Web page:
Members of Sikhs' top management team, the Shiromani Gurdwara Parbandhak Committee, along with devotees offer prayers in front of the Guru Granth Sahib (Sikh holy book) for relief from the spread of coronavirus at their holiest Golden Temple in Amritsar, Punjab, on March 17. (Photo: Narinder Nanu/AFP)
Authorities have quarantined an estimated 40,000 people after a Sikh religious preacher who died of Covid-19 is feared to have caused community spread of coronavirus in India’s Punjab state.
Baldev Singh, the 70-year-old Sikh guru, died on March 18 in Shahid Bhagat Singh Nagar district, 11 days after he returned from Germany via virus-stricken Italy. A medical examination after his death confirmed he died of Covid-19.
“This is a very crucial week for Punjab as test results of hundreds are awaited,” Father Peter Kavumpuram, public relations officer of Jalandhar Diocese, told UCA News on March 29.
The popular guru visited 22 villages and conducted prayer gatherings until his death, defying government protocol to remain in home quarantine for 14 days after his arrival from abroad.
At least 19 of 38 positive cases have been reported from his district. Authorities have collected 300 samples, suspecting the start of community spread in the area, reports said.
After Covid-19 was confirmed as the cause of his death, authorities are trying to identify his contacts to quarantine them and check further spread of the virus, officials said.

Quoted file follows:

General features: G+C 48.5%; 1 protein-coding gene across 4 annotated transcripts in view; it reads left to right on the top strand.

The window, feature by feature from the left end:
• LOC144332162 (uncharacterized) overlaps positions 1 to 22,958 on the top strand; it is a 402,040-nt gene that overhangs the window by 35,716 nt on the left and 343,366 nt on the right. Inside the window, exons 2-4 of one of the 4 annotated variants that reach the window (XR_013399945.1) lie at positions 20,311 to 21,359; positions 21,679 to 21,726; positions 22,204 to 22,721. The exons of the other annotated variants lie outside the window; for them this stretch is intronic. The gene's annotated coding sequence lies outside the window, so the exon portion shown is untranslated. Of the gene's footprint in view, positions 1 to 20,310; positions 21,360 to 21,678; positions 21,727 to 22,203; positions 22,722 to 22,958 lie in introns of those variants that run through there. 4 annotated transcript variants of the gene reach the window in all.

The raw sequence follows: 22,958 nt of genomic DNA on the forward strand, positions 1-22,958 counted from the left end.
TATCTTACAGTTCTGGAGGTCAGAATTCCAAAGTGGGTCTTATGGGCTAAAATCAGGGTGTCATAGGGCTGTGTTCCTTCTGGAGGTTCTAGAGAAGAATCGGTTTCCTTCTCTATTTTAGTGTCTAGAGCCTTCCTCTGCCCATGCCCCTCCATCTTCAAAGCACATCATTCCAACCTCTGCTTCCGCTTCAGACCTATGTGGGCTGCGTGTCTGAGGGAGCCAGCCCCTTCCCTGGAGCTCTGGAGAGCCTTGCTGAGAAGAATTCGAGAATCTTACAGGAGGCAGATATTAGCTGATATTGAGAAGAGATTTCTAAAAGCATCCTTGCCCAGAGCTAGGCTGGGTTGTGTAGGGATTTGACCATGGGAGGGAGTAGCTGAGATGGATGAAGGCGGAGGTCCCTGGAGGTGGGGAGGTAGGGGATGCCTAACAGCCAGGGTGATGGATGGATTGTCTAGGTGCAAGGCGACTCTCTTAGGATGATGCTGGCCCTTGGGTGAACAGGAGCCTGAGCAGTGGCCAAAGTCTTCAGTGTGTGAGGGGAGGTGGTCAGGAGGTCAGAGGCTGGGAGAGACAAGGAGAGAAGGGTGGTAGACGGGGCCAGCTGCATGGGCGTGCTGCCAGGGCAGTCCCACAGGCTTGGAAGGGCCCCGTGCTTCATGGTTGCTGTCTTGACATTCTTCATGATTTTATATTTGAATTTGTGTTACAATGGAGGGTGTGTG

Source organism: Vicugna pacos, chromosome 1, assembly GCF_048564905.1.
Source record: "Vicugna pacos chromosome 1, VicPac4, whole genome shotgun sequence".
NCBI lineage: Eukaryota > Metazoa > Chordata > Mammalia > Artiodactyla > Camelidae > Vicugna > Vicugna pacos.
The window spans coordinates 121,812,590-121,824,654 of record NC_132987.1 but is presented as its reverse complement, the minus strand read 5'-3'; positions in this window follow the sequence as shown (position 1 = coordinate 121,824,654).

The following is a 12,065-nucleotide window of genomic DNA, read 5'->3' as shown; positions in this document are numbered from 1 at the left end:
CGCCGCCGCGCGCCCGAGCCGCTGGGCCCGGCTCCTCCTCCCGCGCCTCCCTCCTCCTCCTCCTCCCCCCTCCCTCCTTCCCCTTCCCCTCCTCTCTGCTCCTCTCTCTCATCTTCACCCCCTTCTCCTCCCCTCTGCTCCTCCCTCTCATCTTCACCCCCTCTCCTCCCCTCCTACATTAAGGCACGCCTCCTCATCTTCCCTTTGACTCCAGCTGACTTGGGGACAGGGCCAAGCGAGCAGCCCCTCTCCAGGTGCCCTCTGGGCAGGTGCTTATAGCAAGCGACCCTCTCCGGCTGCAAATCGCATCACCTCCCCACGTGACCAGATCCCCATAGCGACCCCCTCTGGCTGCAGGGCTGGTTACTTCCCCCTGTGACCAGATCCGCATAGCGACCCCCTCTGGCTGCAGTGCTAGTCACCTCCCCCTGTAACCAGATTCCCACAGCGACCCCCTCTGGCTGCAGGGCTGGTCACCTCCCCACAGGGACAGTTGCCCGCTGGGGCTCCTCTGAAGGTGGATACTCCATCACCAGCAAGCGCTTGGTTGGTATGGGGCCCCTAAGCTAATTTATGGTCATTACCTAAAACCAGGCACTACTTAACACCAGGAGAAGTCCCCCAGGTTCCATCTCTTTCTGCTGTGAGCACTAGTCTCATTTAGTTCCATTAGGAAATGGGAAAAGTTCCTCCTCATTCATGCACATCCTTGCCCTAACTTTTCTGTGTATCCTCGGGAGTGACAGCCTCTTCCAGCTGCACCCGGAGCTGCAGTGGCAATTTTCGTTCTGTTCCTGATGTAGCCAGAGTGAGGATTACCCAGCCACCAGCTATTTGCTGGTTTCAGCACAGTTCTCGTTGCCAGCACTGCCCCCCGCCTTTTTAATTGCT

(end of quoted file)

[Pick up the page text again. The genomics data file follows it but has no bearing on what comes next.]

Gautam Jain, the subdivisional magistrate in the preacher’s Banga town, told media that at least 700 people who had come in close contact with Singh had been identified in 20 villages. They freely lived in their villages until the preacher’s death, possibly spreading the virus.
Most of these villages are now sealed, blocking the movement of people to avoid any further spread of the virus, media reports said. An estimated 40,000 people live in these villages.
Special media teams are also on alert in the affected areas to keep a watch on daily developments.
Singh also participated in a religious fair, called Holla Mohalla, at Anandpur Sahib, a holy town of Sikhs in the state from March 10-12. The event attracts some 300,000 people daily but had less than half of the normal crowds after police warned against gatherings.
Jalandhar Diocese has “instructed all our parishes to be prepared to help those in need at this hour of crisis,” he said.
“We have already been providing food and other basic requirements for daily wagers, migrant workers and others who faced the brunt of the nationwide lockdown,” the priest added.
India has reported 1,251 Covid-19 cases with 32 deaths, according to data on March 31.